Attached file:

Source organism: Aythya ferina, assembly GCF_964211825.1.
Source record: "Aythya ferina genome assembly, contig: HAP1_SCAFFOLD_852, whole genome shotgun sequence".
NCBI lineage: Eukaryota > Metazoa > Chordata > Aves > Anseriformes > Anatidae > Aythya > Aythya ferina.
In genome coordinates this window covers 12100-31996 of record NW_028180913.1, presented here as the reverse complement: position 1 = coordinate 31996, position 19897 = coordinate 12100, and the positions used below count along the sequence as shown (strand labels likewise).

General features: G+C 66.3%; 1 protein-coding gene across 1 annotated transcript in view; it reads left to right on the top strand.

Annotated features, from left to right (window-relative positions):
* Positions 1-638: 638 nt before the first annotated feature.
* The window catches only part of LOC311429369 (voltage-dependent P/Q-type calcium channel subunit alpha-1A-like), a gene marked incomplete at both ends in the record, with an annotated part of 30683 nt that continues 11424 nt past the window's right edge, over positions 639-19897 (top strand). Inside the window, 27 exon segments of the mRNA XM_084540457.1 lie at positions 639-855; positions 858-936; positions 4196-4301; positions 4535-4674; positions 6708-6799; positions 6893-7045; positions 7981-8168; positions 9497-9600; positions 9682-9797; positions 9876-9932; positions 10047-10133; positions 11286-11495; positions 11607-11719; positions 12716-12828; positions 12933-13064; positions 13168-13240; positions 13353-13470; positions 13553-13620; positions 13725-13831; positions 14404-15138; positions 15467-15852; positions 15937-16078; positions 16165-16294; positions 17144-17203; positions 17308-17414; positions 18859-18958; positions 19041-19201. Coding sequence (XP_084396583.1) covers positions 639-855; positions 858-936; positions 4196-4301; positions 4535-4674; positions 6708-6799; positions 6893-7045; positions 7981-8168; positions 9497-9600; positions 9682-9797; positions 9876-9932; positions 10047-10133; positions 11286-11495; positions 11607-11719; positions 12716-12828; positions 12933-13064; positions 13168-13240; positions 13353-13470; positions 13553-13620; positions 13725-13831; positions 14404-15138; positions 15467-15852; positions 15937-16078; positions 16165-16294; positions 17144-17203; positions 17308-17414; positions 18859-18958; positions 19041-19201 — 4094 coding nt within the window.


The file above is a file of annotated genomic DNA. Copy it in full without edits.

Source organism: Aythya ferina, assembly GCF_964211825.1.
Source record: "Aythya ferina genome assembly, contig: HAP1_SCAFFOLD_852, whole genome shotgun sequence".
NCBI lineage: Eukaryota > Metazoa > Chordata > Aves > Anseriformes > Anatidae > Aythya > Aythya ferina.
In genome coordinates this window covers 12100-31996 of record NW_028180913.1, presented here as the reverse complement: position 1 = coordinate 31996, position 19897 = coordinate 12100, and the positions used below count along the sequence as shown (strand labels likewise).

General features: G+C 66.3%; 1 protein-coding gene across 1 annotated transcript in view; it reads left to right on the top strand.

Annotated features, from left to right (window-relative positions):
* Positions 1-638: 638 nt before the first annotated feature.
* The window catches only part of LOC311429369 (voltage-dependent P/Q-type calcium channel subunit alpha-1A-like), a gene marked incomplete at both ends in the record, with an annotated part of 30683 nt that continues 11424 nt past the window's right edge, over positions 639-19897 (top strand). Inside the window, 27 exon segments of the mRNA XM_084540457.1 lie at positions 639-855; positions 858-936; positions 4196-4301; positions 4535-4674; positions 6708-6799; positions 6893-7045; positions 7981-8168; positions 9497-9600; positions 9682-9797; positions 9876-9932; positions 10047-10133; positions 11286-11495; positions 11607-11719; positions 12716-12828; positions 12933-13064; positions 13168-13240; positions 13353-13470; positions 13553-13620; positions 13725-13831; positions 14404-15138; positions 15467-15852; positions 15937-16078; positions 16165-16294; positions 17144-17203; positions 17308-17414; positions 18859-18958; positions 19041-19201. Coding sequence (XP_084396583.1) covers positions 639-855; positions 858-936; positions 4196-4301; positions 4535-4674; positions 6708-6799; positions 6893-7045; positions 7981-8168; positions 9497-9600; positions 9682-9797; positions 9876-9932; positions 10047-10133; positions 11286-11495; positions 11607-11719; positions 12716-12828; positions 12933-13064; positions 13168-13240; positions 13353-13470; positions 13553-13620; positions 13725-13831; positions 14404-15138; positions 15467-15852; positions 15937-16078; positions 16165-16294; positions 17144-17203; positions 17308-17414; positions 18859-18958; positions 19041-19201 — 4094 coding nt within the window.